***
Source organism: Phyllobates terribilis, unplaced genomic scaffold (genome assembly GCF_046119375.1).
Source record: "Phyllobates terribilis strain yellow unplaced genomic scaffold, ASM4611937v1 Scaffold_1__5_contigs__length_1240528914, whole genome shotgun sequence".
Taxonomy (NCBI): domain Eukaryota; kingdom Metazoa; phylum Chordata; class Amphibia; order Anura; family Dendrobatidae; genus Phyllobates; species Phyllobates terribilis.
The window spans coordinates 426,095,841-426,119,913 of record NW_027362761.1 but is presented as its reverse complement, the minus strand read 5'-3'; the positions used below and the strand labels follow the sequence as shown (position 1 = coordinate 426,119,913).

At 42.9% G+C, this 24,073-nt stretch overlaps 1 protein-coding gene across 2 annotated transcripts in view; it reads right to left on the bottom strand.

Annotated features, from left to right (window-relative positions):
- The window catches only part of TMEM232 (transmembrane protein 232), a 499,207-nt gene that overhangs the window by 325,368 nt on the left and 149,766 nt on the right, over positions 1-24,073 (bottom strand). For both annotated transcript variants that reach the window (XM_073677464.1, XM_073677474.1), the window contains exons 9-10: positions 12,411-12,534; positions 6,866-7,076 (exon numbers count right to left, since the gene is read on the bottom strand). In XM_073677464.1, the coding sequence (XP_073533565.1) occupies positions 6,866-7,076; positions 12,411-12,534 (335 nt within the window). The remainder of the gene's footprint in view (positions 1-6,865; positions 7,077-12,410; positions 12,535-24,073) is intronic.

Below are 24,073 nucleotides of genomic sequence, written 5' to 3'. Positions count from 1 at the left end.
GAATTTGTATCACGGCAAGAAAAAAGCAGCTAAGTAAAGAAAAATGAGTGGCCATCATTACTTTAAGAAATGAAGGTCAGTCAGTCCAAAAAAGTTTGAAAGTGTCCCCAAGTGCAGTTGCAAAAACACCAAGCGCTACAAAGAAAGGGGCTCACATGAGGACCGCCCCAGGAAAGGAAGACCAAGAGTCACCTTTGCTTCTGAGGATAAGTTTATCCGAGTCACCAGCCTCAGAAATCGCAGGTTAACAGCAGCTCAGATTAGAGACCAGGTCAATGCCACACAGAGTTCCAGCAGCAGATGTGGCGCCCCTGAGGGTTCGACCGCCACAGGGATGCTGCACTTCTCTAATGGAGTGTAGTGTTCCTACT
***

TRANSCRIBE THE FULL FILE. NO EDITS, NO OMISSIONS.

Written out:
Source organism: Phyllobates terribilis, unplaced genomic scaffold (genome assembly GCF_046119375.1).
Source record: "Phyllobates terribilis strain yellow unplaced genomic scaffold, ASM4611937v1 Scaffold_1__5_contigs__length_1240528914, whole genome shotgun sequence".
Taxonomy (NCBI): domain Eukaryota; kingdom Metazoa; phylum Chordata; class Amphibia; order Anura; family Dendrobatidae; genus Phyllobates; species Phyllobates terribilis.
The window spans coordinates 426,095,841-426,119,913 of record NW_027362761.1 but is presented as its reverse complement, the minus strand read 5'-3'; the positions used below and the strand labels follow the sequence as shown (position 1 = coordinate 426,119,913).

At 42.9% G+C, this 24,073-nt stretch overlaps 1 protein-coding gene across 2 annotated transcripts in view; it reads right to left on the bottom strand.

Annotated features, from left to right (window-relative positions):
- The window catches only part of TMEM232 (transmembrane protein 232), a 499,207-nt gene that overhangs the window by 325,368 nt on the left and 149,766 nt on the right, over positions 1-24,073 (bottom strand). For both annotated transcript variants that reach the window (XM_073677464.1, XM_073677474.1), the window contains exons 9-10: positions 12,411-12,534; positions 6,866-7,076 (exon numbers count right to left, since the gene is read on the bottom strand). In XM_073677464.1, the coding sequence (XP_073533565.1) occupies positions 6,866-7,076; positions 12,411-12,534 (335 nt within the window). The remainder of the gene's footprint in view (positions 1-6,865; positions 7,077-12,410; positions 12,535-24,073) is intronic.

Below are 24,073 nucleotides of genomic sequence, written 5' to 3'. Positions count from 1 at the left end.
GAATTTGTATCACGGCAAGAAAAAAGCAGCTAAGTAAAGAAAAATGAGTGGCCATCATTACTTTAAGAAATGAAGGTCAGTCAGTCCAAAAAAGTTTGAAAGTGTCCCCAAGTGCAGTTGCAAAAACACCAAGCGCTACAAAGAAAGGGGCTCACATGAGGACCGCCCCAGGAAAGGAAGACCAAGAGTCACCTTTGCTTCTGAGGATAAGTTTATCCGAGTCACCAGCCTCAGAAATCGCAGGTTAACAGCAGCTCAGATTAGAGACCAGGTCAATGCCACACAGAGTTCCAGCAGCAGATGTGGCGCCCCTGAGGGTTCGACCGCCACAGGGATGCTGCACTTCTCTAATGGAGTGTAGTGTTCCTACT